Winter Pruning with Chestnut Hill Outdoors

One of the significant advantages mast orchards offer is that after initial establishment, they require far less time and effort compared to food plots. Most tree species will continue providing mast to attract and hold more and healthier wildlife on your ground with little or no care. However, the more effort you put in, the more benefit you and the wildlife will get out. That’s why the folks at Chestnut Hill Outdoors do more than sell plants. To ensure you receive the maximum benefit from their products, they also provide sound advice and instruction on proper planting and care, including pruning.

Pruning is the orchardist’s equivalent of weeding the garden, removing non-beneficial growth that could impede productivity. The best time to prune the shape and height of most trees – called corrective pruning – is on dry winter days, when the plants are dormant. Summer pruning should only be for removing dead or diseased growth.

Corrective pruning consists mainly of removing broken, interfering, dead or diseased branches. Interfering branches to be removed include those growing toward the middle of the tree, those that are crossing or low limbs that may interfere with mowing or harvesting. You should also remove limbs and vigorous shoots growing through the center to allow more light and air to penetrate.

Start by conducting a visual inspection, beginning at the top of the tree and working downward. For most species, the tree should have a single trunk. Identify the best leader and later branches before you begin pruning. Next, remove dead, damaged or defective parts before pruning for form.

Once you begin that process, use the ⅓ and ¼ Rules of Pruning:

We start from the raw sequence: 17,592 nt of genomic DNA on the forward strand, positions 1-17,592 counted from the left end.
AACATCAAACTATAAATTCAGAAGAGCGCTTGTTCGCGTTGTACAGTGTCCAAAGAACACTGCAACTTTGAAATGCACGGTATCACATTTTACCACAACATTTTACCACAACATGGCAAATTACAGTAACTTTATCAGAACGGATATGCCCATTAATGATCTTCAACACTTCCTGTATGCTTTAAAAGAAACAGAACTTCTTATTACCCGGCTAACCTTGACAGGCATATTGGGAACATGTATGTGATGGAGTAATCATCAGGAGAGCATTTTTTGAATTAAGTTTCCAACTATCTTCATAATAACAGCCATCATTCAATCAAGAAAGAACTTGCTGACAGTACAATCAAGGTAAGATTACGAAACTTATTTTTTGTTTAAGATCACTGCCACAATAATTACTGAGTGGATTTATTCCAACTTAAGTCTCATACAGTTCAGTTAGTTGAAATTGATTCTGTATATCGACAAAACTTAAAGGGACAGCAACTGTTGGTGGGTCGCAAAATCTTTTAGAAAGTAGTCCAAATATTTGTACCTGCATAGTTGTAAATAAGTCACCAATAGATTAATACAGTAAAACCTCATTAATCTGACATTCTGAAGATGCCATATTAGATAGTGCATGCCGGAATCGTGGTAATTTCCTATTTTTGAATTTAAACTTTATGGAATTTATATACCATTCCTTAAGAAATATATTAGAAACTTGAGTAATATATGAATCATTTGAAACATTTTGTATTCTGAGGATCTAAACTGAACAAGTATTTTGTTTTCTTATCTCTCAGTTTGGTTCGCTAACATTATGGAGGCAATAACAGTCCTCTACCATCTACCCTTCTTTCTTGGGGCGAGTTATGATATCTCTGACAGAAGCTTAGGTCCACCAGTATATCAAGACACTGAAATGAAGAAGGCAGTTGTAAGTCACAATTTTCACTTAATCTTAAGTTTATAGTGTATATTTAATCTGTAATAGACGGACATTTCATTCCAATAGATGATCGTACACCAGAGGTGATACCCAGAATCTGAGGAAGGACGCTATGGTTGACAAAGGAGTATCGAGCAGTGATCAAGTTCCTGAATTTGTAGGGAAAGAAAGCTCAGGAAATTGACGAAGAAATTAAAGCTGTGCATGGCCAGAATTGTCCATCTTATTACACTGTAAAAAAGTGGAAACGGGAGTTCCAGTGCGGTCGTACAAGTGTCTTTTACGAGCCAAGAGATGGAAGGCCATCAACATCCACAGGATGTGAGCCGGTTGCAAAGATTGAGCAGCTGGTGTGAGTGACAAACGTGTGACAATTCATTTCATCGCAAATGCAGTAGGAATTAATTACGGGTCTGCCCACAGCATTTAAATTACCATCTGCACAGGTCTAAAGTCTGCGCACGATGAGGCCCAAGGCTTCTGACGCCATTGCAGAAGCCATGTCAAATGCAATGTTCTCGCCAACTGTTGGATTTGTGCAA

• Never remove more than ¼ of a tree’s crown in a season.
  • Ideally, main side branches should be at least ⅓ smaller than the diameter of the trunk.
  • For most deciduous (broadleaf) trees, don’t prune up from the bottom any more than ⅓ of the tree’s total height.
  • Where possible, try to encourage side branches that form angles that are ⅓ off vertical, or roughly at a 30-degree upward angle from the trunk.

When trimming a small branch, make a sharp, angled cut about a ¼ inch above a lateral bud or another lateral branch, favoring a bud or branch that will grow outward. When cutting larger branches, cut outside the branch bark and ridge collar (swollen area), but do not leave a protruding stub. Keep your tools sharp, so you don’t tear or pull the bark at the cuts. Don’t worry about protecting pruning cuts with paint as it doesn’t prevent or reduce decay, but you may do so for aesthetics if you wish.

The above guidelines should be enough to address the most common situations. If the job is of too great a scale, you can always hire a professional arborist. Moreover, if you’re uncertain about any steps, the folks at Chestnut Hill Outdoors are eager to help out.

For more on selecting and protecting the right food plot and deer attractant plants, visit ChestnutHillOutdoors.com, or call (855) 386-7826.     

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Chestnut Hill is the best place for you to purchase your food plot and deer attractant plants because they offer a large selection, their plants are specifically bred to attract deer, and they offer customers different sized plants at different levels of growth.

For more information, please visit

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